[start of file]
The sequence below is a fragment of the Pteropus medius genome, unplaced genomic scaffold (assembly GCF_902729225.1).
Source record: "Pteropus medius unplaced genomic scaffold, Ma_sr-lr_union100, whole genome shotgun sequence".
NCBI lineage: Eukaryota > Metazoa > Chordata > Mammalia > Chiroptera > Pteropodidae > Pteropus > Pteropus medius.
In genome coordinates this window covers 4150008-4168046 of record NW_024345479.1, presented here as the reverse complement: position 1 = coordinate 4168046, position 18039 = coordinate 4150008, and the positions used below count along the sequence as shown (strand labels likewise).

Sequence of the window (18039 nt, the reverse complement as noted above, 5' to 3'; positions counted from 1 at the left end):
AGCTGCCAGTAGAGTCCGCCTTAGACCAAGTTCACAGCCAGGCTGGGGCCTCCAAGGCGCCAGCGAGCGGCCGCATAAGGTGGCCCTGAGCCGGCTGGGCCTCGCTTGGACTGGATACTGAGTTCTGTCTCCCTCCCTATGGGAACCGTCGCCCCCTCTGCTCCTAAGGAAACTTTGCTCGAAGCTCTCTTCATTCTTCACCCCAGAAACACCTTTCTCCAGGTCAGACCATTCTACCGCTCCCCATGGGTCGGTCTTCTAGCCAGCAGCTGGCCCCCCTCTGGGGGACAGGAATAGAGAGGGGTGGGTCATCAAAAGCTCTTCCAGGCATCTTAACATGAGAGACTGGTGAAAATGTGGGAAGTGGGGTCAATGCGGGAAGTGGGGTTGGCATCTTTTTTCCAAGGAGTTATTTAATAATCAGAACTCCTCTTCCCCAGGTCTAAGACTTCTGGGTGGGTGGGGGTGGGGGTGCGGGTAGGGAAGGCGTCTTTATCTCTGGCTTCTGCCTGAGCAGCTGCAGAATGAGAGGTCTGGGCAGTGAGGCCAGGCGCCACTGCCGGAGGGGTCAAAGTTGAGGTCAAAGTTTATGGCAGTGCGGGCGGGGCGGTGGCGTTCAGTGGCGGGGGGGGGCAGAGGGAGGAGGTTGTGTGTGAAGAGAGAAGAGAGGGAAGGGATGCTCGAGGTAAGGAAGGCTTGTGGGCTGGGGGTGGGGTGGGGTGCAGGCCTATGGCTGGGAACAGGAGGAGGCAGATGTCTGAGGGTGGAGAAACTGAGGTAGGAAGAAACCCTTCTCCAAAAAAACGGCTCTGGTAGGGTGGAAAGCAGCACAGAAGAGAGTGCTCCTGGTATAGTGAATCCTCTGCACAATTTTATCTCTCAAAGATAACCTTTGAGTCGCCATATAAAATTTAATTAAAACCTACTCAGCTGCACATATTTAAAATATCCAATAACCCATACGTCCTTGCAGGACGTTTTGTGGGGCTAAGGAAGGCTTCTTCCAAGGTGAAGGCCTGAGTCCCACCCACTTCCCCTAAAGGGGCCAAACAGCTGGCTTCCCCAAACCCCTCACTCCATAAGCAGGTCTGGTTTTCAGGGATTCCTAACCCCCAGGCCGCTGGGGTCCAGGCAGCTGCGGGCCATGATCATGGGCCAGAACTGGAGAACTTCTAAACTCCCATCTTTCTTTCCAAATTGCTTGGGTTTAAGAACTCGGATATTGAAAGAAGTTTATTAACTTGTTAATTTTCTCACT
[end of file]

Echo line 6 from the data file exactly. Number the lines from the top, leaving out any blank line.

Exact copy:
AGCTGCCAGTAGAGTCCGCCTTAGACCAAGTTCACAGCCAGGCTGGGGCCTCCAAGGCGCCAGCGAGCGGCCGCATAAGGTGGCCCTGAGCCGGCTGGGCCTCGCTTGGACTGGATACTGAGTTCTGTCTCCCTCCCTATGGGAACCGTCGCCCCCTCTGCTCCTAAGGAAACTTTGCTCGAAGCTCTCTTCATTCTTCACCCCAGAAACACCTTTCTCCAGGTCAGACCATTCTACCGCTCCCCATGGGTCGGTCTTCTAGCCAGCAGCTGGCCCCCCTCTGGGGGACAGGAATAGAGAGGGGTGGGTCATCAAAAGCTCTTCCAGGCATCTTAACATGAGAGACTGGTGAAAATGTGGGAAGTGGGGTCAATGCGGGAAGTGGGGTTGGCATCTTTTTTCCAAGGAGTTATTTAATAATCAGAACTCCTCTTCCCCAGGTCTAAGACTTCTGGGTGGGTGGGGGTGGGGGTGCGGGTAGGGAAGGCGTCTTTATCTCTGGCTTCTGCCTGAGCAGCTGCAGAATGAGAGGTCTGGGCAGTGAGGCCAGGCGCCACTGCCGGAGGGGTCAAAGTTGAGGTCAAAGTTTATGGCAGTGCGGGCGGGGCGGTGGCGTTCAGTGGCGGGGGGGGGCAGAGGGAGGAGGTTGTGTGTGAAGAGAGAAGAGAGGGAAGGGATGCTCGAGGTAAGGAAGGCTTGTGGGCTGGGGGTGGGGTGGGGTGCAGGCCTATGGCTGGGAACAGGAGGAGGCAGATGTCTGAGGGTGGAGAAACTGAGGTAGGAAGAAACCCTTCTCCAAAAAAACGGCTCTGGTAGGGTGGAAAGCAGCACAGAAGAGAGTGCTCCTGGTATAGTGAATCCTCTGCACAATTTTATCTCTCAAAGATAACCTTTGAGTCGCCATATAAAATTTAATTAAAACCTACTCAGCTGCACATATTTAAAATATCCAATAACCCATACGTCCTTGCAGGACGTTTTGTGGGGCTAAGGAAGGCTTCTTCCAAGGTGAAGGCCTGAGTCCCACCCACTTCCCCTAAAGGGGCCAAACAGCTGGCTTCCCCAAACCCCTCACTCCATAAGCAGGTCTGGTTTTCAGGGATTCCTAACCCCCAGGCCGCTGGGGTCCAGGCAGCTGCGGGCCATGATCATGGGCCAGAACTGGAGAACTTCTAAACTCCCATCTTTCTTTCCAAATTGCTTGGGTTTAAGAACTCGGATATTGAAAGAAGTTTATTAACTTGTTAATTTTCTCACT